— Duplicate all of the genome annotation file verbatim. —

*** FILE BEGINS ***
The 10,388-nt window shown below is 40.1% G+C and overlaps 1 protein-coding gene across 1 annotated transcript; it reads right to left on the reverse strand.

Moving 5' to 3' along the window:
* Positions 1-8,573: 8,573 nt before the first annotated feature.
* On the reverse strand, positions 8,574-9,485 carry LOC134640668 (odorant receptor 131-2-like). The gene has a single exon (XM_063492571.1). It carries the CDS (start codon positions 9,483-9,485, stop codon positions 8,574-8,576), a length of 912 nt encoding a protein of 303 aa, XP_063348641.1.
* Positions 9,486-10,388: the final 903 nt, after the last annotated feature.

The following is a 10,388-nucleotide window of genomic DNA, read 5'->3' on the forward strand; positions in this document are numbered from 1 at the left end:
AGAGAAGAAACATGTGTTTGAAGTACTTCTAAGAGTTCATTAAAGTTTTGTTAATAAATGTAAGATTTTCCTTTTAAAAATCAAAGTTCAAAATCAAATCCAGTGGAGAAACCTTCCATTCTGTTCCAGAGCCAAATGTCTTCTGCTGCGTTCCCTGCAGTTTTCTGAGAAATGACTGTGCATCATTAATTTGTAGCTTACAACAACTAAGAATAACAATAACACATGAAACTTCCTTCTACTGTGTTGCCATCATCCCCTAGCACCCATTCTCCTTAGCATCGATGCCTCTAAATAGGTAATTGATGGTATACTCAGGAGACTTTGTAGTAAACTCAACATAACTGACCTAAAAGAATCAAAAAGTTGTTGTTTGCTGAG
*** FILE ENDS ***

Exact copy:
The 10,388-nt window shown below is 40.1% G+C and overlaps 1 protein-coding gene across 1 annotated transcript; it reads right to left on the reverse strand.

Moving 5' to 3' along the window:
* Positions 1-8,573: 8,573 nt before the first annotated feature.
* On the reverse strand, positions 8,574-9,485 carry LOC134640668 (odorant receptor 131-2-like). The gene has a single exon (XM_063492571.1). It carries the CDS (start codon positions 9,483-9,485, stop codon positions 8,574-8,576), a length of 912 nt encoding a protein of 303 aa, XP_063348641.1.
* Positions 9,486-10,388: the final 903 nt, after the last annotated feature.

The following is a 10,388-nucleotide window of genomic DNA, read 5'->3' on the forward strand; positions in this document are numbered from 1 at the left end:
AGAGAAGAAACATGTGTTTGAAGTACTTCTAAGAGTTCATTAAAGTTTTGTTAATAAATGTAAGATTTTCCTTTTAAAAATCAAAGTTCAAAATCAAATCCAGTGGAGAAACCTTCCATTCTGTTCCAGAGCCAAATGTCTTCTGCTGCGTTCCCTGCAGTTTTCTGAGAAATGACTGTGCATCATTAATTTGTAGCTTACAACAACTAAGAATAACAATAACACATGAAACTTCCTTCTACTGTGTTGCCATCATCCCCTAGCACCCATTCTCCTTAGCATCGATGCCTCTAAATAGGTAATTGATGGTATACTCAGGAGACTTTGTAGTAAACTCAACATAACTGACCTAAAAGAATCAAAAAGTTGTTGTTTGCTGAG